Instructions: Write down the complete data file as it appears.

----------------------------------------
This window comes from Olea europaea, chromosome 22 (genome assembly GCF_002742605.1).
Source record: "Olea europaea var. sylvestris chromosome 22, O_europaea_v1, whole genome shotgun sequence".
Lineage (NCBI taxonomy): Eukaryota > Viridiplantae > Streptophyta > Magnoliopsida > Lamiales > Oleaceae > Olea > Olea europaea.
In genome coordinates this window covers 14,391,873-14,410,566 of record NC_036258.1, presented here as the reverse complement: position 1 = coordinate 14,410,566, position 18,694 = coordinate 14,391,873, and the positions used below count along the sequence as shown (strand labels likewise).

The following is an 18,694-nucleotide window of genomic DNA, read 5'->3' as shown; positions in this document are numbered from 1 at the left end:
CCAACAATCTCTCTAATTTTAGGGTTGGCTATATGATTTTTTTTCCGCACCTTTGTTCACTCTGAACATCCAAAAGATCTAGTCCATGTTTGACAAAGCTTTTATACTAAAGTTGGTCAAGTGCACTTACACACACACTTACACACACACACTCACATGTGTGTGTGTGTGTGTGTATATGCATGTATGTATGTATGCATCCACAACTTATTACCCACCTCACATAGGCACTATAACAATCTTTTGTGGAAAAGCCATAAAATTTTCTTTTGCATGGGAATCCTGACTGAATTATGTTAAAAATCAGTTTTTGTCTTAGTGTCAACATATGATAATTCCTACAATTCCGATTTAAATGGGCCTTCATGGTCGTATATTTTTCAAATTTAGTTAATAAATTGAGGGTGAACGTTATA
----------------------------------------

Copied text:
This window comes from Olea europaea, chromosome 22 (genome assembly GCF_002742605.1).
Source record: "Olea europaea var. sylvestris chromosome 22, O_europaea_v1, whole genome shotgun sequence".
Lineage (NCBI taxonomy): Eukaryota > Viridiplantae > Streptophyta > Magnoliopsida > Lamiales > Oleaceae > Olea > Olea europaea.
In genome coordinates this window covers 14,391,873-14,410,566 of record NC_036258.1, presented here as the reverse complement: position 1 = coordinate 14,410,566, position 18,694 = coordinate 14,391,873, and the positions used below count along the sequence as shown (strand labels likewise).

The following is an 18,694-nucleotide window of genomic DNA, read 5'->3' as shown; positions in this document are numbered from 1 at the left end:
CCAACAATCTCTCTAATTTTAGGGTTGGCTATATGATTTTTTTTCCGCACCTTTGTTCACTCTGAACATCCAAAAGATCTAGTCCATGTTTGACAAAGCTTTTATACTAAAGTTGGTCAAGTGCACTTACACACACACTTACACACACACACTCACATGTGTGTGTGTGTGTGTGTATATGCATGTATGTATGTATGCATCCACAACTTATTACCCACCTCACATAGGCACTATAACAATCTTTTGTGGAAAAGCCATAAAATTTTCTTTTGCATGGGAATCCTGACTGAATTATGTTAAAAATCAGTTTTTGTCTTAGTGTCAACATATGATAATTCCTACAATTCCGATTTAAATGGGCCTTCATGGTCGTATATTTTTCAAATTTAGTTAATAAATTGAGGGTGAACGTTATA